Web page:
Neither he nor Nighy, 66, based their performances on the original cast. “When you play a character for a half-hour show like Arthur Lowe did, it’s always funny,” says Jones, “but when you extend it to a movie the character has a certain nobility, which is endearing. He’s like someone who’s given up his time to run the local cricket club: everyone takes the mickey, yet they all depend on him. I worried about how to do the part – it can’t be an impersonation – but when we started the chaotic film schedule I became this character from a certain class with his foibles.”

Nighy concurs: “I can’t mimic anyone, so I just did it my way.” He met John Le Mesurier, the original Wilson, at the start of his career in 1981 when he and Le Mesurier were in Radio 4’s The Lord of the Rings. Nighy, who shares a sardonic view of the world with the fictitious Wilson, reminisces, “Le Mesurier always wore red socks. I’ve sat in shops trying to buy patterned or coloured ones. But I can only wear dark grey.” He explains this is due to his “sartorial fetishism”. He’s always elegant, languorous and, like Jones, charmingly self-deprecating and lacking in confidence. He won’t ever see the film because he has a horror of watching himself.

They both had late-flowering careers – Nighy gave up acting in the 1970s and worked on a market stall in Croydon selling womens’ clothes before he auditioned at the Everyman, Liverpool, then a socialist hothouse with resident writers Alan Bleasdale and Willy Russell. He went from there to the National Theatre where insecurity led to dependence on alcohol. He tells me, ironically, that Le Mesurier met Rod Stewart in Los Angeles when his son was in the band. “I asked him how it was. He said, ‘We do the work and get drunk. They do it the opposite way round’.”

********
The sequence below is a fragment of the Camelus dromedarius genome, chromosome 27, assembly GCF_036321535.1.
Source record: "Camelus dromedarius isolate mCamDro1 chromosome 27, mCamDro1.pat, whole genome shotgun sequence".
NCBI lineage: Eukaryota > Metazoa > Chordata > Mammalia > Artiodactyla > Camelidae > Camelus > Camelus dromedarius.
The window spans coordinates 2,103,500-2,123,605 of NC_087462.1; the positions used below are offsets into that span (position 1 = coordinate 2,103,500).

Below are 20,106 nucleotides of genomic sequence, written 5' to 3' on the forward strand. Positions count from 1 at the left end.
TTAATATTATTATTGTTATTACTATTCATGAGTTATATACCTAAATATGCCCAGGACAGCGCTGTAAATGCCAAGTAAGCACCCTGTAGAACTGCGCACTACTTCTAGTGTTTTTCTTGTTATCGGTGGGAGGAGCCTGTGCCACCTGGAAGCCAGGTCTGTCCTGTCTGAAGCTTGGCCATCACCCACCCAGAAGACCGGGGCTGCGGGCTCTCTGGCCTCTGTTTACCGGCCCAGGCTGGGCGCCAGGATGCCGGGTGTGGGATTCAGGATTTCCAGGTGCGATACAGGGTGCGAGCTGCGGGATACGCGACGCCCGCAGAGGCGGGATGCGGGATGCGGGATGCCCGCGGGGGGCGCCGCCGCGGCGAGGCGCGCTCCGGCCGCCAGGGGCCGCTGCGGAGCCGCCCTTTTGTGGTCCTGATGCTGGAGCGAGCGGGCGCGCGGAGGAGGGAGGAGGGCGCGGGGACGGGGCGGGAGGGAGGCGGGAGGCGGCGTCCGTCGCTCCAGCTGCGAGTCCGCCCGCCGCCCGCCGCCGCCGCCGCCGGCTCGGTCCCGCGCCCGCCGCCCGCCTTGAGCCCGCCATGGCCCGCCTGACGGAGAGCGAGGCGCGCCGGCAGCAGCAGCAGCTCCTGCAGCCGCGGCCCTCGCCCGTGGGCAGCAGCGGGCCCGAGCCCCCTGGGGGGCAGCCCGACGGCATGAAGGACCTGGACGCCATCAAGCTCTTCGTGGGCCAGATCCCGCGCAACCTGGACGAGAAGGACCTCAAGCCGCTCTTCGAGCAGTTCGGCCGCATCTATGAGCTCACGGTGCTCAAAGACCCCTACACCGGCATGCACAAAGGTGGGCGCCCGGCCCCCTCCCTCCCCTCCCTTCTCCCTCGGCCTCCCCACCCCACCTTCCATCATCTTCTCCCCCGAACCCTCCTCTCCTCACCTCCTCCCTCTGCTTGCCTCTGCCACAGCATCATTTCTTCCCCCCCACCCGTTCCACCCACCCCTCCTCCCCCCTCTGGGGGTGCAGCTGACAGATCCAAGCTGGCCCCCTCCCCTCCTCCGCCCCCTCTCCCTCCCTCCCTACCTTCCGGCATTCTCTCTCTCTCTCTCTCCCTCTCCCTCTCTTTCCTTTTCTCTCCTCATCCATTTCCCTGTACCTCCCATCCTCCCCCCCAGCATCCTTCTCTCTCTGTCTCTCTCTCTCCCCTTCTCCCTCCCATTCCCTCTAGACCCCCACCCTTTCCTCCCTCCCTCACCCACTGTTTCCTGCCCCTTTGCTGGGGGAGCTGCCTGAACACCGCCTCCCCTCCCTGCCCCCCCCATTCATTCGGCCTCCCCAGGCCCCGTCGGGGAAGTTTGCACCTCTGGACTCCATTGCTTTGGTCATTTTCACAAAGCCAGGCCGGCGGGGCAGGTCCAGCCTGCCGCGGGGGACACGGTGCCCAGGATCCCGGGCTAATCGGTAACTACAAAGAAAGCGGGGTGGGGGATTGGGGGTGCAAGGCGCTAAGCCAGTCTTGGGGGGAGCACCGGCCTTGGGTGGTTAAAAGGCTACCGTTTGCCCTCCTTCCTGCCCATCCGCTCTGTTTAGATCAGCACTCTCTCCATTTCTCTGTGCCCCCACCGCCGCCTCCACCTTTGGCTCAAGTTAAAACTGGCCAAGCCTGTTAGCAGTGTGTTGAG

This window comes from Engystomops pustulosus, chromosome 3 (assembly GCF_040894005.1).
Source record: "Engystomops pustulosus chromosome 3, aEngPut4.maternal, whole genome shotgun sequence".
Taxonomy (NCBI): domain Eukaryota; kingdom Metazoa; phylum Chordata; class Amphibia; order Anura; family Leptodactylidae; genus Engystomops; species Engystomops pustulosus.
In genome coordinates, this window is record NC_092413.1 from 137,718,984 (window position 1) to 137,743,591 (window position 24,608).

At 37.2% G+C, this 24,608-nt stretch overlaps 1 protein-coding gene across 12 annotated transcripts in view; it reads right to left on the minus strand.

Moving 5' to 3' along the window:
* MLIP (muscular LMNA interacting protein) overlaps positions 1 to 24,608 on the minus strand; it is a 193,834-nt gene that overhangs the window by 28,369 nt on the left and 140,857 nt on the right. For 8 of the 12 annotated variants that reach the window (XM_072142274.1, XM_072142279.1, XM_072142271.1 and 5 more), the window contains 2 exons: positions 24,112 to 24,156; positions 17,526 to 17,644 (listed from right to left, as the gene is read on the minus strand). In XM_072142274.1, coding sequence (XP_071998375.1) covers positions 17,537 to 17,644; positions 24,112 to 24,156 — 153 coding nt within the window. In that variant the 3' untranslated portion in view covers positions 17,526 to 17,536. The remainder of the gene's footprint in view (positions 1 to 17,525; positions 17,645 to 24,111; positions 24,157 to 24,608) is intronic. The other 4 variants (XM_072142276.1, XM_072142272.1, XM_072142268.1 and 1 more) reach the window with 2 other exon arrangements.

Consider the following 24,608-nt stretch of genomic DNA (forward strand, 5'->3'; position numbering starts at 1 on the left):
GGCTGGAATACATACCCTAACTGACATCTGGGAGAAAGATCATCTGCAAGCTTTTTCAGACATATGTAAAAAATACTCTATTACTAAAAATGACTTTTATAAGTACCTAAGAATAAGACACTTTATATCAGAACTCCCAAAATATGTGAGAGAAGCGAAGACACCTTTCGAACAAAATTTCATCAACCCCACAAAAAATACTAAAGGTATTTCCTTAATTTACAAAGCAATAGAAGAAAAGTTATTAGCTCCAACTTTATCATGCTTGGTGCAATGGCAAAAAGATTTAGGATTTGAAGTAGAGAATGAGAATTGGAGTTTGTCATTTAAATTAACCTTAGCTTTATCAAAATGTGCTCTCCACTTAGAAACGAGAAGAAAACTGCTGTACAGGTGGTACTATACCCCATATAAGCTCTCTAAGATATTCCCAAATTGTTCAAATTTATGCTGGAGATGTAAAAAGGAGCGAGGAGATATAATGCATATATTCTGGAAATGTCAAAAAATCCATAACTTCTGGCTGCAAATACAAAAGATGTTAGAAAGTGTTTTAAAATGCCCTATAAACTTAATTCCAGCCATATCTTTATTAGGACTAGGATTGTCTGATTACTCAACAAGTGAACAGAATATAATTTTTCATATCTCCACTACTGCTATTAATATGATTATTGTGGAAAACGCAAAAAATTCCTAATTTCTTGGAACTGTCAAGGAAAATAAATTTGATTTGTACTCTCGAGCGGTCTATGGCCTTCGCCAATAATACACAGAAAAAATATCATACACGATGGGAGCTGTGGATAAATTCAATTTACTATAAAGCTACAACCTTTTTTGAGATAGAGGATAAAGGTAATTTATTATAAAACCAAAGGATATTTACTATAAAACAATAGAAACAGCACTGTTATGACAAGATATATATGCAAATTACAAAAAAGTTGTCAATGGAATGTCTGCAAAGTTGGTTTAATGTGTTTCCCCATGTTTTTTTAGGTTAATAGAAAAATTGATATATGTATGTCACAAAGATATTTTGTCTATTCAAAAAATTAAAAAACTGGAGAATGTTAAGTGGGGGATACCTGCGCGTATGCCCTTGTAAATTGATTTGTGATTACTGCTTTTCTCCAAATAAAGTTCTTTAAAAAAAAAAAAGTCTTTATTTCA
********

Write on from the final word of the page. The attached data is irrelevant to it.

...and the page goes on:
Nighy had to wait until 53 for success when he won Baftas for State of Play and Love Actually, since then he has worked continuously on TV, film and theatre – last year winning plaudits on Broadway in David Hare’s Skylight. He had a 27-year relationship and a daughter (Mary) with actress Diana Quick, which ended in 2008. Now he prefers his own company, but says he thinks about death “12 times a day”.

Jones turned the disadvantage of his small part in 1998 as Julia Robert’s stalker in Notting Hill into a modest triumph when he wrote and acted in a well-received play, Missing Reel, fictionalising his disappointment that his scenes were cut. “I made a silk purse out of a sow’s ear,” he says. “I’d like to write but it’s hard to dip in and out and I’m lucky enough not to have the time.” He’s philosophical that two of his ‘breakthrough’ films were ill-timed – Infamous, in which he played a lisping Truman Capote, was released after what many considered an inferior film, Capote, on the same subject but which won Philip Seymour Hoffman an Oscar. And The Girl, in which he played Alfred Hitchcock was sidelined by Anthony Hopkins in Hitchcock.

It’s not even as if acting was his first choice of career. He rebelled against it as both his parents were in the business – his father, Freddie, still appears in Emmerdale, aged 88 – “when his knees allow. The great thing is he’s forced to spend time with young people, which keeps him young. It’s his absolute life blood. I can’t see myself doing it at that age, but we have the luxury of not being able to predict the future. I’m a lot less insecure than I used to be but I’m never sure I can do the job. Any actor would be mad not to be surprised by success: there are so many brilliant ones and the statistics of sustaining a career are totally against you.”